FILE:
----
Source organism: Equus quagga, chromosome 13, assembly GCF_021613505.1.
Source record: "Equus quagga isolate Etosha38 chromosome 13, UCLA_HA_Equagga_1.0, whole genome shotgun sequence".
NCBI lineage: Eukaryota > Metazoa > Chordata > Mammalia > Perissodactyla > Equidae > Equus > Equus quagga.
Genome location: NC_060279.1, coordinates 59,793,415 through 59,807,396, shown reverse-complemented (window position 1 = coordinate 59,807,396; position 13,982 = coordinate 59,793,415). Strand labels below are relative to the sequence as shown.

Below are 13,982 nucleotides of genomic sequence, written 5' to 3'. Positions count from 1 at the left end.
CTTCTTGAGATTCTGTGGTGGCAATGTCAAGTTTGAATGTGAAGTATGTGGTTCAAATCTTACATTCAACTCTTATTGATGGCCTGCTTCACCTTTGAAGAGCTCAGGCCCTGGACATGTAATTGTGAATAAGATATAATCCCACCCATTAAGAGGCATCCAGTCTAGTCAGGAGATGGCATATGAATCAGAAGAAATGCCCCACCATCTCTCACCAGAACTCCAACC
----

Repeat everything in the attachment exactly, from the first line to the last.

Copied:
Source organism: Equus quagga, chromosome 13, assembly GCF_021613505.1.
Source record: "Equus quagga isolate Etosha38 chromosome 13, UCLA_HA_Equagga_1.0, whole genome shotgun sequence".
NCBI lineage: Eukaryota > Metazoa > Chordata > Mammalia > Perissodactyla > Equidae > Equus > Equus quagga.
Genome location: NC_060279.1, coordinates 59,793,415 through 59,807,396, shown reverse-complemented (window position 1 = coordinate 59,807,396; position 13,982 = coordinate 59,793,415). Strand labels below are relative to the sequence as shown.

Below are 13,982 nucleotides of genomic sequence, written 5' to 3'. Positions count from 1 at the left end.
CTTCTTGAGATTCTGTGGTGGCAATGTCAAGTTTGAATGTGAAGTATGTGGTTCAAATCTTACATTCAACTCTTATTGATGGCCTGCTTCACCTTTGAAGAGCTCAGGCCCTGGACATGTAATTGTGAATAAGATATAATCCCACCCATTAAGAGGCATCCAGTCTAGTCAGGAGATGGCATATGAATCAGAAGAAATGCCCCACCATCTCTCACCAGAACTCCAACC